POZ: Was there a certain moment?
Chris: I think I know what it was. I had a handful of songs, and I was looking for a post-Dashboard thing. I thought what I wanted to do was make delicate finger-picking kind of songs, which is something I like very much. Ben and Jonathan are both producers and were helping me with recording these songs.The more I examined what was important to me about music I began to have a revelation that something that’s great about Dashboard is that the audience is in a state of celebration. Which may be antithetical to what people who don’t know much about what Dashboard think it is. It’s a little bit euphoric. But I’ve always felt like I’m just a focal point, and maybe that I’m not quite part of the party. That was something I realized as I was doing this finger-picking. I was getting further away. I want to stomp my foot, I want to be a part of this party, I want the party to be on stage, go outward, and come right back at us. That was a big shift in the tide.
One of the tracks you played at the first show was a cover of Cory Branan’s “Tall Green Grass,” which you also released on your cover LP.
Chris: We did some covers for Covered In The Flood. I’ve had Cory with me over the course of the last three years as my main opener. I’m very inspired by him. I love that song so I did that song. While we were doing that finger-picking thing, at some point, I said we should make another cover record that was closer to where I want to go because I don’t know how to get there. That’s when things started to take shape. That’s when I started to understand what we were chasing.
Was Covered In The Flood the genesis of you seeing this new direction?
Chris: That allowed me to realize that I should be able to make music like that too. I listened to that as much as I did punk rock.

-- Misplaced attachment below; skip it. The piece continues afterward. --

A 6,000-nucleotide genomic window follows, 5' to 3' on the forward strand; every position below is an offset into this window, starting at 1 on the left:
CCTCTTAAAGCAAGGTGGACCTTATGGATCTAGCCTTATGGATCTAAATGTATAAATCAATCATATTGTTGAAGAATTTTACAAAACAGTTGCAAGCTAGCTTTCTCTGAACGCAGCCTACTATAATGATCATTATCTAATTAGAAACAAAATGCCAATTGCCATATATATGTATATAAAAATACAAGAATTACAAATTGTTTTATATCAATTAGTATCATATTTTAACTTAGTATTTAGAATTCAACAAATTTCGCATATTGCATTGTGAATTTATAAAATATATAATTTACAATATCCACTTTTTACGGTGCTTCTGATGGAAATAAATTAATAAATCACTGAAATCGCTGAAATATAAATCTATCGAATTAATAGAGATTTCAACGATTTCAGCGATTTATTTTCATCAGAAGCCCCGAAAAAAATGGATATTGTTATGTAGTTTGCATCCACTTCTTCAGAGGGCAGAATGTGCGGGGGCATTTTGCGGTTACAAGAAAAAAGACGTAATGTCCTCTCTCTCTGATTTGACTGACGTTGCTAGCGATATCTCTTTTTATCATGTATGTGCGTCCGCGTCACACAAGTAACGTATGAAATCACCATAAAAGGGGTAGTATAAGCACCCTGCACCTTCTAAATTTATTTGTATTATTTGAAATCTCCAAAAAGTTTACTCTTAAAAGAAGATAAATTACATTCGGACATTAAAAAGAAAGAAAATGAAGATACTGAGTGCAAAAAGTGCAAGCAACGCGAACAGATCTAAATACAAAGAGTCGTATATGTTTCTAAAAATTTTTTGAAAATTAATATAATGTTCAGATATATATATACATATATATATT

POZ: Was that big in your house growing up?
Chris: No, it was just kind of something I stumbled on in my pre-teen years. I think it started with Willie Nelson stuff. My grandmother was super into Frank Sinatra, and then I heard Willie Nelson, songs that he wrong for Frank Sinatra. I dove into that. My stepbrother knew a lot about country music, so I dug into it that way. I never saw too much distinction between the outlaw country and punk rock. It’s cut from the same cloth, the same dirty, ragged cloth.
Ben: A stained whiskey cloth.
Chris: Even some Dashboard songs have it tempered into what I did. The covers LP was me saying, “How can I do this in such a way that isn’t disingenuous.” They’re my influences and I don’t think there’s anything wrong with embracing them, but I didn’t want it to be pure imitation.
The release of the solo LP was the first time you put aside Dashboard to put something out under your own name. Was that a conscious break where Dashboard is emo music and Chris Carrabba is something else?
Chris: Dashboard has a lot of trappings. There is an expectation from the listener that makes it difficult to write without an expectation of an outcome. I feel like it’s demanded now, at this point. It wasn’t always like that, there’s a lot of variation between records, but I felt that after six records it had to be a certain kind of thing. That felt void of magic to me.
POZ: Do you see yourself coming back to it in the future?
Chris: Absolutely. I think if it feels magical to me that I’ll do it. If it doesn’t, then I can’t do it. I think what makes people connect with my music is the same thing that would make people know instantly if I was bullshitting.
Bad Books will be playing a one-off show in New York City in mid-July. Check out details below by clicking “Read More.”
Kevin Devine and Andy Hull treat PropertyOfZack better than we could ever ask for, and they always give us incredible interviews. I was able to catch up with the duo at Bad Books' Philadelphia, PA tour stop for one of POZ's best interviews of all time. Kevin, Andy, and I discussed Bad Books' new found cohesiveness and success, all the details you could ask for for Kevin's Kickstarter campaign and two upcoming albums, Manchester Orchestra's reboot with a new split and album, and so much more. We couldn't be more excited about the interview and all the great details within it, so check out all of it below!
So this tour is going really well, it seems. This is the fourth tour for Bad Books right?
Andy Hull: Yeah. We did a few short ones so yeah, four.
How many was it, like a thousand in Ohio?
AH: Yeah its nuts, I think we could have done that easily in New York from what we were told; in New York and Philly and Boston as well. Yeah totally nuts. The reception is really cool. Nobody’s asking for anything other than Bad Books tunes. People are actually enjoying the songs.
You can play a full set now, that’s awesome. No filler.
AH: There’s still plenty of bullshit, but yeah.
Kevin Devine: It feels like the balance is… there is one. It’s definitely more… the bullshit is an accent, as opposed to potentially being the main thing.